Friday, September 07, 2012


I moved from Springfield, Illinois to Seattle, Washington. Springfield is a town of just over a hundred and eleven thousand people. Yelp reports that Springfield has over 107 bars, 25 taverns, 373 restaurants, 57 hotels, 9 theaters, 7 bowling establishments, 1 water park and 1 man-made lake  in its sixty square miles of land. Everything is family-friendly, it must be in order for the establishments to make enough money to survive. When I was working nights, the only places that stayed open all night, as far as I knew, besides a few grocery stores were the two Denny's and a Deja Vu adult establishment.

I didn't make much money so I stayed home on my nights off, which was bad because I lived with my mother and had to stay quiet in my room all night. I was actually glad to be back to work because work gave me an excuse to get out of the house. I thought about getting a place of my own, but under the same economic and social conditions was simply not worth it. Springfield was dominated by homogeneous white conservatives with a religious-centered power base, meaning that if you wanted to get a good-paying job, you got recruited at the right church. I refused to give up my autonomy, privacy and freedom of thought, otherwise I would have converted to Catholicism, but even converted Catholics are not held in much esteem.

The government of the state of Illinois is a fiscal disaster. Billions of dollars in debt and unsustainable pension obligation, with government officials often double-dipping from the government pension trough. It's easy enough to just Google "Illinois corruption" to find all the information you need. It's gotten to the point where politicians treat their offices like the finish-line after a campaign competition. Try the Illinois Corruption blog.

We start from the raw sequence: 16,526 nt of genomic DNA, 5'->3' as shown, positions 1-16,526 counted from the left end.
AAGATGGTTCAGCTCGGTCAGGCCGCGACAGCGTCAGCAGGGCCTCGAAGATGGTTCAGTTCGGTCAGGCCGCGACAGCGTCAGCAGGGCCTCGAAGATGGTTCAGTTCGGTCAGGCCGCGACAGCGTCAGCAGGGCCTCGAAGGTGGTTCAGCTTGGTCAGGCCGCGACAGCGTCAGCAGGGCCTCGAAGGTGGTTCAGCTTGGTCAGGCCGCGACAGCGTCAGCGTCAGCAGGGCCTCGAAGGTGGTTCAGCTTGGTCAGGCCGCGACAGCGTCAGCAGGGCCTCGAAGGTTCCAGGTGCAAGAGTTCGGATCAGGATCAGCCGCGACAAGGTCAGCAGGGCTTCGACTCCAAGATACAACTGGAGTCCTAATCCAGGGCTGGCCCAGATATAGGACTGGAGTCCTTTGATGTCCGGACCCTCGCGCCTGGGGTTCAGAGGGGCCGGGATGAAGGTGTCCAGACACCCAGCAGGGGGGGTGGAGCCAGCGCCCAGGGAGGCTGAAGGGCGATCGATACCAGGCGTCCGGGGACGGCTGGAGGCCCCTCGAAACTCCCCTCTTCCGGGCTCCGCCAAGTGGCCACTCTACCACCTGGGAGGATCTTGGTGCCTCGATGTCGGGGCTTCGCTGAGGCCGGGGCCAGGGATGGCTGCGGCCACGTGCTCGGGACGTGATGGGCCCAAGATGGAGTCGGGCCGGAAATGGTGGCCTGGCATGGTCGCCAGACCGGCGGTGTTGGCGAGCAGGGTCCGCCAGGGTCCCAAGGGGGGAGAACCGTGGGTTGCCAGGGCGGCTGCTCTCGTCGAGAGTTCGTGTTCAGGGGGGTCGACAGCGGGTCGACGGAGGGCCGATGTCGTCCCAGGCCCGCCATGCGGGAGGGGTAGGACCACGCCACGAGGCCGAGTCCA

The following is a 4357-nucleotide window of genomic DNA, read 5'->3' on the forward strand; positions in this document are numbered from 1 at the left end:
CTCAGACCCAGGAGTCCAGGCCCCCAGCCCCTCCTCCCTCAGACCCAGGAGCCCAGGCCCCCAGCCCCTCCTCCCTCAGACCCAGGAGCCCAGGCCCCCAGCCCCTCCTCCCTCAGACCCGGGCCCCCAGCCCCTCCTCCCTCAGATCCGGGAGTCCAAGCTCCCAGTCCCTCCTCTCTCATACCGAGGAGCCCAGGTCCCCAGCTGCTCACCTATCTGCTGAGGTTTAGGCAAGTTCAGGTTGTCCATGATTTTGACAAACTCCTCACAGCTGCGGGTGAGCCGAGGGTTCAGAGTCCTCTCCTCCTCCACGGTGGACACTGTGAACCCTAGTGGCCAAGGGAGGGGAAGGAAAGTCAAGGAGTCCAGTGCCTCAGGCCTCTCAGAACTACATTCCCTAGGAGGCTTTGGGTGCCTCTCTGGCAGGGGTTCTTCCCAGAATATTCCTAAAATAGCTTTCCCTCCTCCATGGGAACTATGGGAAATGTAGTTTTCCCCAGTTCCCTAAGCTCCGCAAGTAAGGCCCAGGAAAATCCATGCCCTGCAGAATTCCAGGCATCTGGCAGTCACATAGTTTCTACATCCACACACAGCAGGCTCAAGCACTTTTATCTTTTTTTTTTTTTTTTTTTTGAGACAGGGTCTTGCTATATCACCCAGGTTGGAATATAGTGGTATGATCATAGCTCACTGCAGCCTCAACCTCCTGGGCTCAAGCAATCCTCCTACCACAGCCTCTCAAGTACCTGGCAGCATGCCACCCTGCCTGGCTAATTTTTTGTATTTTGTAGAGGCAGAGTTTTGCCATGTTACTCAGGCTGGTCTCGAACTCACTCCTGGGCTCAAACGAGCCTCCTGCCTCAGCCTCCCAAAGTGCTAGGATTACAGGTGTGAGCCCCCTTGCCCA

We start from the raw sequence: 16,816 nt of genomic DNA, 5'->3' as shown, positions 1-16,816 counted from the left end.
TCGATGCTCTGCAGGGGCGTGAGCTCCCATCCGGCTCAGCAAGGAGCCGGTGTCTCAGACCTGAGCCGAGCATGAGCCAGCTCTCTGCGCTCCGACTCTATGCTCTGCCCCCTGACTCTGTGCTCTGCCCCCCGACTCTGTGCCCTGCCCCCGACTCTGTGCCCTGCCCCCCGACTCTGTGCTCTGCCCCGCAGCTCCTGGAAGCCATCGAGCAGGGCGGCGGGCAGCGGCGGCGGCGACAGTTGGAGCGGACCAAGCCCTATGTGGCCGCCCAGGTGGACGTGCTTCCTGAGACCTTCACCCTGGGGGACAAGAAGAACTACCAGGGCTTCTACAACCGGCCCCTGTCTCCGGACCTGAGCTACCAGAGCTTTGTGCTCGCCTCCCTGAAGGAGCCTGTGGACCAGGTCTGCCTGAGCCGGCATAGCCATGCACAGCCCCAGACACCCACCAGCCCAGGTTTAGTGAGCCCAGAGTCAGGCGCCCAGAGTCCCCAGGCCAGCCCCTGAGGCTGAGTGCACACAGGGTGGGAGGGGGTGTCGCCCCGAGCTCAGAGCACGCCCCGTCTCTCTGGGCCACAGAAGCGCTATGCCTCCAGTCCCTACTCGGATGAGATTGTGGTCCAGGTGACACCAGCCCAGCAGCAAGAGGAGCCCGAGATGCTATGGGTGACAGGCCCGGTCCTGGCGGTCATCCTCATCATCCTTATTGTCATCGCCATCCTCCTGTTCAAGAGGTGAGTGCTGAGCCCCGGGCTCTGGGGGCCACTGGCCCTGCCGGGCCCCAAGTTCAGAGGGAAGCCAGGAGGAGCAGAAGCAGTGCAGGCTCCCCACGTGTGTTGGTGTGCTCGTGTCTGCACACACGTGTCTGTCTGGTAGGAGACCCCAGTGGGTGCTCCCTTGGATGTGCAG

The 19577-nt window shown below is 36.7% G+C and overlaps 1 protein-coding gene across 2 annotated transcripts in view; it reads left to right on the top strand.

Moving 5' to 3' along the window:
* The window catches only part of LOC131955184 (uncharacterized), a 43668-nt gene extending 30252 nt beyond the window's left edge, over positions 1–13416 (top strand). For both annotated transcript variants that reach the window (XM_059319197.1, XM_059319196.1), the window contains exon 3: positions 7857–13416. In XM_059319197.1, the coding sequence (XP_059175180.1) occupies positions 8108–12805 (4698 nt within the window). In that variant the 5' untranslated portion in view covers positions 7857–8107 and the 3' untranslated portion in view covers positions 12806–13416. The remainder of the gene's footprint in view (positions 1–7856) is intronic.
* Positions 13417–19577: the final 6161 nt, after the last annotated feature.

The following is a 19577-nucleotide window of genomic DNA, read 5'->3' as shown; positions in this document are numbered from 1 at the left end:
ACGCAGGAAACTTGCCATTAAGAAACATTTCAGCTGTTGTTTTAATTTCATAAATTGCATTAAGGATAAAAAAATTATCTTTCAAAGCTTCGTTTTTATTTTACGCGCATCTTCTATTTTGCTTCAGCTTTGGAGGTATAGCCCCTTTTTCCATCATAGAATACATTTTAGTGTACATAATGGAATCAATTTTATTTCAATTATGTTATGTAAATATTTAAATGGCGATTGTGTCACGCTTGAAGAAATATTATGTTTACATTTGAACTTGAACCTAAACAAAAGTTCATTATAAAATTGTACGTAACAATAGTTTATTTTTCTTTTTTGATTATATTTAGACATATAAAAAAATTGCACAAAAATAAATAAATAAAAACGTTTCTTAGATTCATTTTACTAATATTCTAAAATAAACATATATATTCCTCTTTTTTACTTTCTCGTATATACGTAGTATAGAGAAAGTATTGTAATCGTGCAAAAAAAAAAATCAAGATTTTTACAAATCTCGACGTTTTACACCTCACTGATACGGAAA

I finally had enough. If I was going to free myself, it was going to be in a place of my choosing. A place with vastly more people with a wider diversity of perspectives. A place where I could ally myself with enough like-minded people to have a modicum of political influence.

I planned for months on how I was going to get out of Springfield. I was terrified because I didn't know what to expect. I began to keep tabs on issues that would justify my leaving, and they accumulated. It's interesting how one begins to keep certain things in the front of one's memory to help with decisions. The biggest fear I had was two-fold. I was afraid that an employer would not be interested in me if I didn't live in the location I chose, and that a landlord would not be interested in me if I didn't have a job in the location I chose.

For a while my prediction rang true, but I persisted and finally found a place to call home, with enough savings to last me for a very long time. My months of self-imposed economic imprisonment while I saved my money paid off. At one point I was almost ready to chose homelessness anywhere but Springfield, Illinois.

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